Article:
|Publisher||Developer||Reviewed On||Release Date|
|Bandai Namco||FromSoftware||PlayStation 4||April 12, 2016|
Dark Souls 3 is undoubtedly the hardest game I have ever played. But beyond the pain and agony, undeniably frustrating and inevitable, Dark Souls 3 grants an escape from reality. No matter how dark and gloomy the atmosphere may be, it serenades the individual with beautiful music that washes away any sense of anger and aggression that was gained throughout the experience.
FromSoftware’s latest title is set in the world of Lothric and places gamers into the body of an undead being who has been resurrected. The main objective in this third-person RPG is to destroy monsters and beasts that are spread throughout the world and collect their souls which are used as in-game currency. Although there is more than 100 hours of gameplay in Dark Souls 3, it doesn’t require knowledge of previous installments, and those who are familiar with the series will have an easier time grasping the game’s harsh realities.
Death is frequent and comes without warning
Dark Souls 3 provides the individual with one sure thing: Death is frequent and comes without warning. Lots of things can kill you in Dark Souls 3, like barking skeleton-dogs or fat-laughing-magicians, but I found my lack of patience to be the culprit of my demise in many scenarios. Even though I died more than I’d like to admit, each challenge in Dark Souls 3 felt more rewarding than the last. Each victory, whether it be against something big and strong or something small and weak, gave me some kind of self-gratification that made me feel more alive and for lack of a better word, a “man.”
Each defeated enemy that was stabbed in the back or taken down from above made me feel like I was untouchable and the master of my own universe. Sure I died a lot, but Dark Souls 3 helped me gain personal confidence that I can transfer into everyday life, which is sorta weird when you think about it because it’s a video game. I could have easily gained self confidence by reading a book or speaking with a therapist, but only through killing monsters did I achieve something that I could not have gained through literature or conversation.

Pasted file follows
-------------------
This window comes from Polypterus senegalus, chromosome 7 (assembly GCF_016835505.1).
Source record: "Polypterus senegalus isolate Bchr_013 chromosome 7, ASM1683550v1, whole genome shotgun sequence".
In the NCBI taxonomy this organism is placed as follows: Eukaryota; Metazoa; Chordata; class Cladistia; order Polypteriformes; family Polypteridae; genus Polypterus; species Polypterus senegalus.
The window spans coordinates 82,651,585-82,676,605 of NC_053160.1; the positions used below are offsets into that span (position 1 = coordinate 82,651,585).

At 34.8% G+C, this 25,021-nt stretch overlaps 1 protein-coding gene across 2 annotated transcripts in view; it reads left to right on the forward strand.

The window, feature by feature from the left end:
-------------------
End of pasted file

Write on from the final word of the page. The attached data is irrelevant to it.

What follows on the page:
It’s like walking through a beautiful blossom trail
Like previous games from the franchise, Dark Souls 3 is atmospheric and full of mountains and wonder. Throughout my experience, my curiosity couldn’t help but wonder what was beyond a particular mountain or trail. And even though I couldn’t reach the farthest mountain, due to the fact that Dark Souls 3 isn’t an open world game, somehow, not knowing what lay beyond the areas of unknown felt OK. I didn’t need to explore and reach some vast open area. Instead, I appreciated the fact that I was able to take-in the world from a glance. It’s like walking through beautiful blossom trail: full of the most wonderful things you’ve ever seen in your life, but you’re not allowed to touch anything – you’re only allowed to observe the beautiful scenery for what it truly is.
The wonderful sounds of sorrow and woe
For many years, the game industry has been blessed with a variety of amazing soundtracks. Music in video games is supposed to give the world life and it’s supposed to give the player a sense of atmosphere. Dark Souls 3 music composers, Motoi Sakuraba and Yuka Kitamura, managed to successfully implement a variety of instruments into each score which add a sense of sorrow and woe to the world. Stringed instruments like violins and cellos add a beautiful sense of admiration while traversing down a path less traveled, while strong vocal presence and harmony’s invigorate one to rise to greatness after being defeated. Dark Souls 3 possesses the best soundtrack I’ve heard in quite some time, and I suspect that I will continue to listen to the musical score even after I have completed the video game.
Like I’ve said before, Dark Souls 3 has to be the toughest game I have ever played. But it completely removed me from reality for quite some time and placed me into a world full of sorrow and woe. And even though that may not come off as pleasant, personal growth of self confidence was gained from my experience – which is something I would have never have expected to achieve with Dark Souls 3. The musical score blended well with the atmosphere and projected a sense of reverence which made me want to explore more than ever. It also gave me some form of hope, even in the face of imminent defeat and death.
Dark Souls 3 was reviewed on PlayStation 4 using a retail purchased copy